If you notice your screen prints are less vibrant or fuzzier than usual, fibrillation may be to blame.

But there’s one issue that can’t always be avoided, despite screen printers’ best efforts: fibrillation. Sometimes avoiding fibrillation means adding steps to the screen printing process, or even accepting that certain products are going to tend toward fibrillation despite your attempts to curb the problem.

Understanding Fibrillation

Many novice screen printers are surprised by fibrillation. It creates a hazy, faded look in finished prints that can leave printers wondering whether their ink is washing away. In reality, fibrillation involves garment fibers breaking loose and sticking up through the ink. It causes the print to look fuzzy and, because the un-inked portion of the threads are now showing, faded.

Choosing Garments to Avoid Fibrillation

Some garments are more prone to fibrillation than others. While there are some general guidelines — fabrics with a “vintage” or softer feel tend to fibrillate more — it’s difficult to know in advance whether a shirt is going to be likely to experience fibrillation. You probably have your go-to garments that print well and hold up for your customers. The challenge comes when customers want a softer shirt or a different style. The only way to determine whether a new garment will fibrillate is to lay down a test print and run the printed garment through several wash and dry cycles. If your usual printing methods result in fibrillation, there are some steps you can take to minimize or even prevent the garment from fibrillating.

Preventing Fibrillation

When your desired garment shows fibrillation with your usual printing tactics, the first step is to try another print, laying down a heavier ink deposit. While that may solve the problem, this solution can be limited: Sometimes matting down the garment fibers requires so much ink that the print has too heavy of a hand. If you can’t strike a balance between laying down enough ink to prevent fibrillation and laying down little enough ink to maintain a decent hand, here are some other methods you can try:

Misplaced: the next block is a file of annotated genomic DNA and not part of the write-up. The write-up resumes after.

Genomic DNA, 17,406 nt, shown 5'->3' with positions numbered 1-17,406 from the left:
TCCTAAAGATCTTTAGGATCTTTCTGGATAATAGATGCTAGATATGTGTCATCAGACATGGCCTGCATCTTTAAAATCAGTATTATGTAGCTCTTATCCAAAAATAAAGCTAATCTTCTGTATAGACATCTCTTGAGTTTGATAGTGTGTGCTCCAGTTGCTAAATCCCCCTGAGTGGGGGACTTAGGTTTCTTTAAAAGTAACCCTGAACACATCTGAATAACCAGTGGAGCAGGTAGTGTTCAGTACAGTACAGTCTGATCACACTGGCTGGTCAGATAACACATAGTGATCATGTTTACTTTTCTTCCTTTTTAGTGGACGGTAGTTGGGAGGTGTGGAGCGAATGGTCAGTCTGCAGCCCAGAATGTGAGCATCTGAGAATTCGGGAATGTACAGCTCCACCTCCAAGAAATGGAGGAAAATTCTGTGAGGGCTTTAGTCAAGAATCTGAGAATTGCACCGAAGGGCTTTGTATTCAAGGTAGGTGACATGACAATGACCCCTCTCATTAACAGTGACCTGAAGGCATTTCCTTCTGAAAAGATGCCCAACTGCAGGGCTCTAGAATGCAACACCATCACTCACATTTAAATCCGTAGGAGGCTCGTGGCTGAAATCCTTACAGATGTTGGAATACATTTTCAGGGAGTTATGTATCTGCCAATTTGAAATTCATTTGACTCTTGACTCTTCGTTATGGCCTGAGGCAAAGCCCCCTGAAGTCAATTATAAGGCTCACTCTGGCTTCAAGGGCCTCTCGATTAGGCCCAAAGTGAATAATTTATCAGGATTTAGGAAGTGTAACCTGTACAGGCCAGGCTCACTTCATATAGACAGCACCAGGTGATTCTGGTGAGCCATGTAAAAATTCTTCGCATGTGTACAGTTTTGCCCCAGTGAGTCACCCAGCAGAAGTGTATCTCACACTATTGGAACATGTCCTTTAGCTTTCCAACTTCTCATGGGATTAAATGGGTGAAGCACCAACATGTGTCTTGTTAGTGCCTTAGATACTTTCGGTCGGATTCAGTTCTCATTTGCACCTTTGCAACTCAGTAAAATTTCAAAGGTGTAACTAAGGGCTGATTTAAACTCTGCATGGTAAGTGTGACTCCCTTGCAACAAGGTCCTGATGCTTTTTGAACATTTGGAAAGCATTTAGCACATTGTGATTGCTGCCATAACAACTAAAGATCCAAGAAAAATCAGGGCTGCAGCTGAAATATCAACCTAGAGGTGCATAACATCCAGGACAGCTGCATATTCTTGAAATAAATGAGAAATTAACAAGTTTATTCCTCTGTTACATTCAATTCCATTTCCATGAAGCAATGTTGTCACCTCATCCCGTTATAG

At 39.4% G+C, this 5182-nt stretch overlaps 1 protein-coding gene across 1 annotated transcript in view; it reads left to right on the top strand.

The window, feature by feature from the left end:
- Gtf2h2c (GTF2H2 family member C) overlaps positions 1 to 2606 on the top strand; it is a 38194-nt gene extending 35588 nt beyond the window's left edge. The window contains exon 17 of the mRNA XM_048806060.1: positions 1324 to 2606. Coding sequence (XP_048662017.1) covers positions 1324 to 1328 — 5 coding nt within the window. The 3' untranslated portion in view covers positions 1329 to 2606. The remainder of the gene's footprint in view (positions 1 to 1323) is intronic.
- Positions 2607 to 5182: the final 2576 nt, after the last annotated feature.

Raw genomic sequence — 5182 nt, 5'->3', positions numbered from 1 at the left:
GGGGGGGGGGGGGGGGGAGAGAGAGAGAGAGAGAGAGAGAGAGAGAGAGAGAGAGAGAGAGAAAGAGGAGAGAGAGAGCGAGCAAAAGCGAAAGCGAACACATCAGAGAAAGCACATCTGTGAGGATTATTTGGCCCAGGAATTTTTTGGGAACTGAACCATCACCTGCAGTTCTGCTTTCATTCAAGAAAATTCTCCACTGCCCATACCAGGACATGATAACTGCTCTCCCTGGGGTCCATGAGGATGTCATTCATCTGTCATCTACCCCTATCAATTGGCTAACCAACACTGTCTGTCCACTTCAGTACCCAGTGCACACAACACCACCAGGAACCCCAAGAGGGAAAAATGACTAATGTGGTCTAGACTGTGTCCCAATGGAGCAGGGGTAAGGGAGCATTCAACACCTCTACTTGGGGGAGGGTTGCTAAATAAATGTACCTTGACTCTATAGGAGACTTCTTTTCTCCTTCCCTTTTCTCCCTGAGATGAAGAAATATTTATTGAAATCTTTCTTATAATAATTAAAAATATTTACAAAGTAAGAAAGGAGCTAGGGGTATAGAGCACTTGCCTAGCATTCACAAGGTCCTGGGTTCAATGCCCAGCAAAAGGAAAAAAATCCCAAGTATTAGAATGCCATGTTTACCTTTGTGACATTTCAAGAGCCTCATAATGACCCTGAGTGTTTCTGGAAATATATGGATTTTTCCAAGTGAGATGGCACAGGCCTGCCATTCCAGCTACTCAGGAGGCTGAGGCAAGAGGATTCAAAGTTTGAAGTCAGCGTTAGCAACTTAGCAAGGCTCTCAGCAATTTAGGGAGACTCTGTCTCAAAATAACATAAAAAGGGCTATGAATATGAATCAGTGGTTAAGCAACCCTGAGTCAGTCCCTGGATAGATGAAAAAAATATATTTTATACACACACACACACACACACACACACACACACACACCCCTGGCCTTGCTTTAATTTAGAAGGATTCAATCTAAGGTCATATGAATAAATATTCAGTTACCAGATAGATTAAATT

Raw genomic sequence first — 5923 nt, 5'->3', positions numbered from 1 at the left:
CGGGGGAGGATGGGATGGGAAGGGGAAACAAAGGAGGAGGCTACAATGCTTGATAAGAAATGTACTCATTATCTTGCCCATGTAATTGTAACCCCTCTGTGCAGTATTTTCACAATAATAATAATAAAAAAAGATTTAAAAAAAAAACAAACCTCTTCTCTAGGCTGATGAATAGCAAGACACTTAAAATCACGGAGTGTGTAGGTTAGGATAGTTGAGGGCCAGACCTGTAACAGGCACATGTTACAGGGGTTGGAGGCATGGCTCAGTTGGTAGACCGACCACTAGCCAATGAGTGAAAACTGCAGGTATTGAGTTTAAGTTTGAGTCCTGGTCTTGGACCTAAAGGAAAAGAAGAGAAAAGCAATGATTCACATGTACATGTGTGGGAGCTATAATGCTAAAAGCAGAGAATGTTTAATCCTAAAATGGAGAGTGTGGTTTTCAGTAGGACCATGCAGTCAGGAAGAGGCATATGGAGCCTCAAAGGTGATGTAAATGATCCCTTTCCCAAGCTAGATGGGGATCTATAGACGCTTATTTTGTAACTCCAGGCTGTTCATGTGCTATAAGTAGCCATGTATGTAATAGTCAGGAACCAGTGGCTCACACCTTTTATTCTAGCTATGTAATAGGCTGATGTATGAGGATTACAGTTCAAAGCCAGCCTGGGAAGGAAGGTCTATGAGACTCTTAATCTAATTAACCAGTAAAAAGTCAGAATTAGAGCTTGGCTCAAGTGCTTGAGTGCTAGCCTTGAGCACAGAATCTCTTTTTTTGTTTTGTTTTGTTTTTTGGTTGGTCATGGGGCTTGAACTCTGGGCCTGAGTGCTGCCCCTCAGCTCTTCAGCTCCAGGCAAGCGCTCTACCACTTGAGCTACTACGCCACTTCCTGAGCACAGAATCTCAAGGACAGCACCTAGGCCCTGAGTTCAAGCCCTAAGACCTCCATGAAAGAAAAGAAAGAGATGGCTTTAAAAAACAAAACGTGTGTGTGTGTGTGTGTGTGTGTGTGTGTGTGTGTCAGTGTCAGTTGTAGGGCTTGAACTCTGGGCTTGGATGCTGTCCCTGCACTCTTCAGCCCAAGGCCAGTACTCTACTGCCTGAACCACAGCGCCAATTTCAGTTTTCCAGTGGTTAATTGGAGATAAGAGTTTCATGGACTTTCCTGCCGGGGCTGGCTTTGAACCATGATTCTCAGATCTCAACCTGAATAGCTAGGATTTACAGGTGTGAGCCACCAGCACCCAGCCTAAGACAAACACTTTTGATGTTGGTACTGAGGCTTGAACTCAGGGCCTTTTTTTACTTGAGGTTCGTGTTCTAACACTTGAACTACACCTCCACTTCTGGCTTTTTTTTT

• Use a “mat-down” screen. An additional blank screen completely coated with hardened emulsion can be used to press down the fibers in the fabric and keep them from popping through the layer of ink. Place some ink or grease in the screen for lubrication and (after printing and flashing your underbase), “print” the blank screen with a hard squeegee and firm pressure to mat down troublesome fibers.
  • Print multiple lighter layers of ink. You might be able to maintain a softer print while controlling fibrillation with a print, flash cure, print, flash cure, print technique. This can be an effective method, but it also can cause a production headache if your shop isn’t set up for it.
  • Use an ink additive. There are specialty additives that are designed to “glue” garment fibers down to solve the fibrillation problem.
  • Take advantage of clear ink. There are two ways you can use curable clear ink to prevent fibrillation. Either lay down a clear underbase, or print a clear layer of ink over your print. A clear layer on top will keep colors vibrant and prevent fibrillation, but it can give prints a glossy look that you may not desire.
  • Consider water-based ink. Water-based ink can reduce the appearance of fibrillation because the ink penetrates and adheres to garment fibers, rather than sitting on top of the fabric.

The first step in preventing fibrillation is to be aware of the problem; you don’t want a dissatisfied customer to be the first to bring it to your attention! Make sure you test all new substrates with your usual printing techniques, and from there you can use the above methods to combat fibrillation.

Looking for some more screen printing quality control tips? Check out this blog post:

How to Give Your Screen Printing Customers the Total Quality Experience